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Easter in Two Stadiums

Parties. Presents. Decorations. Months of anticipation.

Christmas gets so much hype. But for a Christian, Easter is the really big deal. Jesus was born, and Jesus died, but without his resurrection, we would have nothing to celebrate. And nothing to place our hope in.

A couple of months before Easter, our pastor delivered a sermon about how Christians should throw big parties. Basically, heaven’s gonna be a big party, we throw parties for other things here on Earth, so we should throw big parties for Jesus as foreshadowing to Heaven. Invite lots of people, have lots of good food and drink, and just celebrate. No need to preach, just be generous and party to the glory of God.

And then he announced that for Easter, Mars Hill would be throwing the biggest party a church in the Northwest has ever thrown: They were renting Qwest Field for Easter Sunday. Having been members of Mars Hill Church since 2005, and maintaining that membership during the years that we’ve searched fruitlessly for a new home church in Portland, and now eagerly anticipating the launch of a Mars Hill Church Portland campus, I knew we had to be a part of the celebration.

And I’m so thankful that we were. I could feel the energy building as we navigated the traffic surrounding the stadium, and then joined crowds of people climbing up the ramps to open seats in the third level (we were a bit later than planned, so the close-in seats were all filled, nonetheless we were happy to be under cover from the drizzle!). Once we found our seats and gazed down at the massive stage and row of baptism tanks, I felt like crying. It was overwhelming to worship God along with 17,500 others, and the scale and power of the service was truly moving. Pastor Mark belted out the message as if he’d forgotten he had a microphone. And there was no way to misinterpret the message: Jesus is God, and the only way to Heaven is to believe in him. At the end we sang as we watched hundreds of believers be baptized — some who’d been planning to for weeks, others who spontaneously borrowed sweats provided by the church and got dunked in the moment.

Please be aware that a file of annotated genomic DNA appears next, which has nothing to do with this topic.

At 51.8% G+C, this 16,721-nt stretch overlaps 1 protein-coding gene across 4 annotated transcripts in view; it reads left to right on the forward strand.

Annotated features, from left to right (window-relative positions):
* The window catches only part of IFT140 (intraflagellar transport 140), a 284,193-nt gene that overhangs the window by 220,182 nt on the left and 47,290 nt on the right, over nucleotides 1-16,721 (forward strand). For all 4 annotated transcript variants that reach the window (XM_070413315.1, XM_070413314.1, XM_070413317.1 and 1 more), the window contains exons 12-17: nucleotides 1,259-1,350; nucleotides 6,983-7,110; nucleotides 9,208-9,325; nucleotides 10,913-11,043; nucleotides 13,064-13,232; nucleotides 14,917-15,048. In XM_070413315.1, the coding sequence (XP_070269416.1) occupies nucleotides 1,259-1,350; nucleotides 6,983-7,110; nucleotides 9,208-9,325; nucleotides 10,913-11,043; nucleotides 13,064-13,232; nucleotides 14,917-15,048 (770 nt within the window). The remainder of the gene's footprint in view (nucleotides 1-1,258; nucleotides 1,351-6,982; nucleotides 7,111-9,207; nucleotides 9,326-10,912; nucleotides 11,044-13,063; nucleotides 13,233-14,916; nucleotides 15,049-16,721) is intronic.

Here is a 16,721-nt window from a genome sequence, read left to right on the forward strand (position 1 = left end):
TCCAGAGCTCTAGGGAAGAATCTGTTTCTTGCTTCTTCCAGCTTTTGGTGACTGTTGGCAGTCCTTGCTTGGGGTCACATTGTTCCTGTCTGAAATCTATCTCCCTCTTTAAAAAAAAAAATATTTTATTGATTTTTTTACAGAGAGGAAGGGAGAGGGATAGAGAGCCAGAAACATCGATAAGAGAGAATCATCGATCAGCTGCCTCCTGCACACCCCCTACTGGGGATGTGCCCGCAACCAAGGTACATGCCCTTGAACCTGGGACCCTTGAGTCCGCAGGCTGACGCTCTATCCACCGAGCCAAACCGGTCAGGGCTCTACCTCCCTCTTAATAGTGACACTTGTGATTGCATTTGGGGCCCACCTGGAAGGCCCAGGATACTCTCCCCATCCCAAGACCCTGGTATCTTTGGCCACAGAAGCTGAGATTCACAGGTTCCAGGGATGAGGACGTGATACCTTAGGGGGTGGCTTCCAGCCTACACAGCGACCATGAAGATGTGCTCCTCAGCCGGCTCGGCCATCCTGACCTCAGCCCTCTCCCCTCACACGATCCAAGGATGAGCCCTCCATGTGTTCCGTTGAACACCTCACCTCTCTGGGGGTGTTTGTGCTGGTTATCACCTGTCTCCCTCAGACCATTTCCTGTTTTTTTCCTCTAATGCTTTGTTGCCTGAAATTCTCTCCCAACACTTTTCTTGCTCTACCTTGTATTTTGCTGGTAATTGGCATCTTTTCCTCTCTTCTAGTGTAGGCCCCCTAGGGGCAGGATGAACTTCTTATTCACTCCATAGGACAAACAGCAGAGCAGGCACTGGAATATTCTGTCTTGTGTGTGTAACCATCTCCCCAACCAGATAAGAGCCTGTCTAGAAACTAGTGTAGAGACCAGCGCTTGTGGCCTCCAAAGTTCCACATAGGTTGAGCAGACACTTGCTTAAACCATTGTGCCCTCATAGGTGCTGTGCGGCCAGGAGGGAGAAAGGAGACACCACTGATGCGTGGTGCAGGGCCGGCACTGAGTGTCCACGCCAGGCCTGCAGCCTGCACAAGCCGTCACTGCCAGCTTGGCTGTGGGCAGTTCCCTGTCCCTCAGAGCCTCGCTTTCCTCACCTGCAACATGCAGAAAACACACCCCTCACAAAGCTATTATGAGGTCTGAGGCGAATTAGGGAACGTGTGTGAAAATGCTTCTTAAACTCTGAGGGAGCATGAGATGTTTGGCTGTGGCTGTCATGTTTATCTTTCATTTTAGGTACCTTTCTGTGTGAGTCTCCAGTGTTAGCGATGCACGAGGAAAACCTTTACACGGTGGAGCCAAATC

After the service we walked just next door to stadium #2, Safeco Field, stopping for a crowded yet delightful lunch at Pyramid Brewery with our church family.

The Mariners had offered special ticket pricing to those attending the Mars Hill Church service, and even invited Pastor Mark to throw the first pitch of the game. We used to enjoy attending baseball games when we lived in the Seattle area, so we joined in on the deal.

It was Eliana’s first major league sports event, and while she didn’t care so much about the baseball game, she thoroughly enjoyed the blue cotton candy. She also enjoyed climbing around the stadium chairs. That is, until I reached the limit of my anxiety about her falling down the cement steps and placed her in timeout at the very tip-top of the stadium. She loves timeout, so it didn’t ruin her Easter. In fact, we all enjoyed our Easter quite a lot.

Next year we plan to repeat the party theme, only this time we’ll be hosting our own party in Portland. And you’re all invited.

The Paparazzi of Notre Dame

It’s un-exotically touristy of me to say it, but I love Notre Dame Cathedral in Paris. I love that it’s Ground Zero for the snail grid of Parisian neighborhoods. I love that it rests on its own tiny island, which allows for magnificent views over the water. I remember the first time I approached the church from the narrow streets behind it, turning a corner to gasp at the flying buttresses lit up in the night. I’ve climbed Quasimodo’s tower to greet the gargoyles, and I’ve marveled at the fact that a semi-truck could fit inside one of the aisles. I even showed up for class on the morning after my 21st birthday, knowing that our lesson that day would take place in front of Notre Dame.

It wasn’t until my last visit to Paris, in 2008, that I finally glimpsed the façade sans scaffolding. But it was a cold day in December, so I didn’t spend much time marveling at the outside, and instead sought the warmth of the interior.

The usual crowds were there, snapping pictures and thumbing through guidebooks. A faithful few worshiped in the center — roped off to signify that the cathedral’s purpose is greater than to look pretty.

I’ve always felt torn when admiring beautiful churches. Is it right to snap photos while others are praying? Is it unholy to relish praise on the design of the structure, rather than feel compelled to use it as a house of worship to God? I once witnessed a very old local woman kindly ask a tourist to stop taking photos during mass. I felt pity for her, realizing her desire to keep the house of God sacred, but knowing there were likely 100 other tourists taking photos at that same moment.

And of course I’ve taken interior photos too. But only probably half as many as I would have liked. I hesitate greatly.

Isn’t it wonderful, though, that places of worship can attract such crowds? I hope the faithful find solace in the hope that perhaps some of the snappy tourists also leave with a seed in their hearts for the knowledge of Christ.

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